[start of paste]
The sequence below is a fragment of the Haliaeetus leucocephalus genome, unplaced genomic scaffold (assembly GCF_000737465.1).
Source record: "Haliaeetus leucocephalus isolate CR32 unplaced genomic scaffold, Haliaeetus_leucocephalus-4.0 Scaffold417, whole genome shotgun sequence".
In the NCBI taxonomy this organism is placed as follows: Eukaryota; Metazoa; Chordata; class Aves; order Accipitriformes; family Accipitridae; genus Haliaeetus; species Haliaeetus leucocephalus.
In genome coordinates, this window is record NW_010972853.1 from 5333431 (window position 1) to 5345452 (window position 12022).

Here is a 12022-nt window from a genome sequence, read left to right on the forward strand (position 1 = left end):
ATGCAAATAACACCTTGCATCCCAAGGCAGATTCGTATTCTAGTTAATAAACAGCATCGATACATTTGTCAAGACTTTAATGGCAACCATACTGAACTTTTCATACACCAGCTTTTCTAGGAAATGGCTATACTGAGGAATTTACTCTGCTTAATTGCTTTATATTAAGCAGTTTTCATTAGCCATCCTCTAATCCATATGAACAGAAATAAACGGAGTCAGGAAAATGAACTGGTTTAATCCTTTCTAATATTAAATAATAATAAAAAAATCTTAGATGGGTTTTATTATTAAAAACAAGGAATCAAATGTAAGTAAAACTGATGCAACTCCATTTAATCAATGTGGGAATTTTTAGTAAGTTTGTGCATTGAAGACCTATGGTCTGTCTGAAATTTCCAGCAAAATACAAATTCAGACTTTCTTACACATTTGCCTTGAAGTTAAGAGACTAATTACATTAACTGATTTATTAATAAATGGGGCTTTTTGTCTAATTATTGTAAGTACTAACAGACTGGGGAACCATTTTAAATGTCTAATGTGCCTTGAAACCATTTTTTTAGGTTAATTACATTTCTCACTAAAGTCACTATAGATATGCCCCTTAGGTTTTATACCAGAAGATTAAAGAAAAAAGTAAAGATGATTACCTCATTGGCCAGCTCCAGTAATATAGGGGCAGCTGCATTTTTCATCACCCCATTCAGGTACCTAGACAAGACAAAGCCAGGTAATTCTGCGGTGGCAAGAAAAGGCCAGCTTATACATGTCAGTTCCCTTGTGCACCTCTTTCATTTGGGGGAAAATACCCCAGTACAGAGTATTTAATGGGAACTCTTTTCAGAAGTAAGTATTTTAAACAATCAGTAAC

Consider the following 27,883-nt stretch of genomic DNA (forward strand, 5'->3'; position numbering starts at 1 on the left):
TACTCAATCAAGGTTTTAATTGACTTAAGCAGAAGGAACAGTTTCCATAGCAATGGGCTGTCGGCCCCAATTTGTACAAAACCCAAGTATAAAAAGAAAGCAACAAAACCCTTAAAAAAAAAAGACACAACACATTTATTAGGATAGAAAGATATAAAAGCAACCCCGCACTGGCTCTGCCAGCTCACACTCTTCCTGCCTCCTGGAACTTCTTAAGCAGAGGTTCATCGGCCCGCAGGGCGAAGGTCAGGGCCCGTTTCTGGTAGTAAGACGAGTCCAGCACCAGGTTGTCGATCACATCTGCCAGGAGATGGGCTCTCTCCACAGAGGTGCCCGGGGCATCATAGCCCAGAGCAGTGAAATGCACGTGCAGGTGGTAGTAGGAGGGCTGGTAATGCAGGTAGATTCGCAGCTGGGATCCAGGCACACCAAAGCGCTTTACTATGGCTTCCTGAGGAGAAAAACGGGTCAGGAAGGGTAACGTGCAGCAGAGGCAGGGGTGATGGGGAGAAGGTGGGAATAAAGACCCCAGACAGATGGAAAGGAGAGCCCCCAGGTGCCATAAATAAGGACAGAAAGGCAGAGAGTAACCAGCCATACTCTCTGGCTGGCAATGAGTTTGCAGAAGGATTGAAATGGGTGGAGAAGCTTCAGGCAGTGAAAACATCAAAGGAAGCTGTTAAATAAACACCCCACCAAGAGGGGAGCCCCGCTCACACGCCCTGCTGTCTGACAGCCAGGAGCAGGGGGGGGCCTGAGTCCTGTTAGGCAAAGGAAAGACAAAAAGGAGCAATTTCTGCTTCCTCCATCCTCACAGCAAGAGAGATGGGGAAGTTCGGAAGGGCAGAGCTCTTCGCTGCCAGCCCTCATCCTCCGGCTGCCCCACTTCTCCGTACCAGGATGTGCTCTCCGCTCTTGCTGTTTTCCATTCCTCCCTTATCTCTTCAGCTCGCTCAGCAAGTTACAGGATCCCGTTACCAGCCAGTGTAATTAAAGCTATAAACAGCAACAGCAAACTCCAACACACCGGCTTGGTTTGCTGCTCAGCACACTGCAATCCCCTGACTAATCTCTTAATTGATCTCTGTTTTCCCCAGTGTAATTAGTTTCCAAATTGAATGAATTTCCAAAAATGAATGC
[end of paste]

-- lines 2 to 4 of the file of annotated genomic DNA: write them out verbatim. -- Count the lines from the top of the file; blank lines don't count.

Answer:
Source record: "Haliaeetus leucocephalus isolate CR32 unplaced genomic scaffold, Haliaeetus_leucocephalus-4.0 Scaffold417, whole genome shotgun sequence".
In the NCBI taxonomy this organism is placed as follows: Eukaryota; Metazoa; Chordata; class Aves; order Accipitriformes; family Accipitridae; genus Haliaeetus; species Haliaeetus leucocephalus.
In genome coordinates, this window is record NW_010972853.1 from 5333431 (window position 1) to 5345452 (window position 12022).